Although, no science article should claim that it is a complete representation of the theory, much less reality, there is always room for improvement. There are a great many thinkers, publishers, and peer-reviewed scientists who have given a very different story on evolution than the one presented, Darwin inclusive. Unfortunate for the audience of the world that we have a dismal presentation of such a beautiful theory.

Darwin had an appreciation and an understanding of the evolutionary process long before we had discovered genes, yet you would think that the theory is solely based on genetic mutation:

"As with the varieties of the stock, so with social insects, selection has been applied to the family, and not to the individual, for the sake of gaining a serviceable end. Hence we may conclude that slight modifications of structure or of instinct, correlated with the sterile condition of certain members of the community, have proved advantageous: consequently the fertile males and females have flourished, and transmitted to their fertile offspring a tendency to produce sterile members with the same modifications. This process must have been repeated many times, until that prodigious amount of difference between the fertile and sterile females of the same species has been produced, which we see in many social insects." (Charles Darwin, 1876).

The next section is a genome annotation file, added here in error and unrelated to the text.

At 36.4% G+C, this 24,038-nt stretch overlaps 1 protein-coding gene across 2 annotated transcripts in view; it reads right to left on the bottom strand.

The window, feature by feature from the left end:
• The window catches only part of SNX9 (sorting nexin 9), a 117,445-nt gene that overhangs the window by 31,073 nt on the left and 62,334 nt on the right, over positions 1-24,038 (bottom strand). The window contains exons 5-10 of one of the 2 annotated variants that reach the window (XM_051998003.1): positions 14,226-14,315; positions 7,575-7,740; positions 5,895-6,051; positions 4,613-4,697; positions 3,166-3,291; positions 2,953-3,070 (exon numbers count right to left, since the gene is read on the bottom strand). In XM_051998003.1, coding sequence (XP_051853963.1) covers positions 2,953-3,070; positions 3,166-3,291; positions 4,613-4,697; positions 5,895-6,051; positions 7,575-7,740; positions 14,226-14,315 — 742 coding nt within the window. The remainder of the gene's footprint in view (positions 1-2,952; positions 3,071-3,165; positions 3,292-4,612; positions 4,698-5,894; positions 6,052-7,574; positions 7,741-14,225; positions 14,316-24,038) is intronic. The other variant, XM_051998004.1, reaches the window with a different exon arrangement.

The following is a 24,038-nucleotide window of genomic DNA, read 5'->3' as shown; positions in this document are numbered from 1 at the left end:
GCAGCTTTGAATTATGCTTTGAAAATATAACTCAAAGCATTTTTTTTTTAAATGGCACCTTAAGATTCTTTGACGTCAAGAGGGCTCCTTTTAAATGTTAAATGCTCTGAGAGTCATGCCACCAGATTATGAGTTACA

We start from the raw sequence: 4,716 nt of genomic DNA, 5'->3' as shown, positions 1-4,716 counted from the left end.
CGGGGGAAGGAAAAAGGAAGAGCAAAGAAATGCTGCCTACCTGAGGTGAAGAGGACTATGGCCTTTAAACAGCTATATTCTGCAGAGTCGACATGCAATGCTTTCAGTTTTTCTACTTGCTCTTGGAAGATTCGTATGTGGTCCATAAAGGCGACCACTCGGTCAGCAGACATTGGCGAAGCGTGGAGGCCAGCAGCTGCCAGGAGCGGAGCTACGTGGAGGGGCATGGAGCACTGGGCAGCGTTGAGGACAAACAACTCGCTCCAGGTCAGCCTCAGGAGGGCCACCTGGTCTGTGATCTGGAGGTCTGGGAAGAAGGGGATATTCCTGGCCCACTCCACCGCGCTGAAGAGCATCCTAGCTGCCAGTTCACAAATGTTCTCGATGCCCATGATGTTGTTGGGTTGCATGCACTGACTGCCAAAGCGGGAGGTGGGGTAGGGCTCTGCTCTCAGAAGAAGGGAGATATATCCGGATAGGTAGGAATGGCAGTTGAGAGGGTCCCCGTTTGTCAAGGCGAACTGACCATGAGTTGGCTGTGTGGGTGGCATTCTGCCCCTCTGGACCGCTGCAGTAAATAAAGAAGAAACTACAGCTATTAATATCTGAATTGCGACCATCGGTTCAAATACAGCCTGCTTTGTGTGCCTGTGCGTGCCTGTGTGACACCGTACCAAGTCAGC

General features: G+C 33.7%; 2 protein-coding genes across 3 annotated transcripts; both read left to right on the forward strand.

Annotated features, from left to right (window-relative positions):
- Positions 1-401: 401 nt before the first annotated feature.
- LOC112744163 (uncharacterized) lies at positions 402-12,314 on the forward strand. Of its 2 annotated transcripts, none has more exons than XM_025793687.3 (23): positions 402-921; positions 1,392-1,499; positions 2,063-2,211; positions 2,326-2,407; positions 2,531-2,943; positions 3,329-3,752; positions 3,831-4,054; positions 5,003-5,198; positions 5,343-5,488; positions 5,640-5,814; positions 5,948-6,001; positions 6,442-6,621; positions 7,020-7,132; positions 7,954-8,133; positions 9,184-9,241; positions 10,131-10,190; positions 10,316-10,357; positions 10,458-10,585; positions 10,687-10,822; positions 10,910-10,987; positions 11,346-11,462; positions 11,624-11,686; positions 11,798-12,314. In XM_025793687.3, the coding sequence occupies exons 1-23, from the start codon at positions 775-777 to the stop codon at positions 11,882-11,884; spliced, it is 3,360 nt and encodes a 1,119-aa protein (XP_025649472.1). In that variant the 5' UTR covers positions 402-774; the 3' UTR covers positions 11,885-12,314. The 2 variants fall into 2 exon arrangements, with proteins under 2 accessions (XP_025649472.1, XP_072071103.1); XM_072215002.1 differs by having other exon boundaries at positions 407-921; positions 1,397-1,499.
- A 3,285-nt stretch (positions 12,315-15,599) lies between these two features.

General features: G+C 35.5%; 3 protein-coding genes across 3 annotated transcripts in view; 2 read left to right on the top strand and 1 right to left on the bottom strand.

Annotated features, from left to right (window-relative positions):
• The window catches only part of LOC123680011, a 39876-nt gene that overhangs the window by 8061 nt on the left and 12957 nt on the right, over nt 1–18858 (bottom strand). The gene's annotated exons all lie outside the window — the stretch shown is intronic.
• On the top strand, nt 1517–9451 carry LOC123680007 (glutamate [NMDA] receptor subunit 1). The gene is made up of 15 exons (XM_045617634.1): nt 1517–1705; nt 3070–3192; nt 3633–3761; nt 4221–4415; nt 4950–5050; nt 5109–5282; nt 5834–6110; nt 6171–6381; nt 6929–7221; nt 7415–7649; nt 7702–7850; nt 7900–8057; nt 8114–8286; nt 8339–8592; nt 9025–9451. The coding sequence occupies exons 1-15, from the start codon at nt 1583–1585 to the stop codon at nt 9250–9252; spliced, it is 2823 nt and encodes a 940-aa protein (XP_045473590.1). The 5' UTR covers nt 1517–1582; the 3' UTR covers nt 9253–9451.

My Contributions[edit]

Main Author[edit]

Contributor[edit]

Pages created[edit]

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Awards[edit]

Bio barnstar2.png The Bio-star
For the excellent work you have put into Conservation biology and other biology-related articles, I award you this Barnstar. Epipelagic (talk) 22:07, 28 October 2009 (UTC)
Barnstar-atom3.png The E=mc² Barnstar
For overcoming group inertia and improving the evolution article. Tim Vickers (talk) 20:50, 19 February 2010 (UTC)
Original Barnstar Hires.png The Original Barnstar
For your extremely collaborative, positive and open minded approach to editing visible in the way you have handled the discussion at Talk:Evolution. I am happy there are editors like you who are both fountains of knowledge, dilligent researchers and who are able to appreciate other people's points of view, even when they don't necessarily agree. Thanks! ·ʍaunus·snunɐw· 01:59, 6 October 2011 (UTC)

Interests[edit]

Ecology Conservation Biology Natural Capital Politics Philosophy




/Sandbox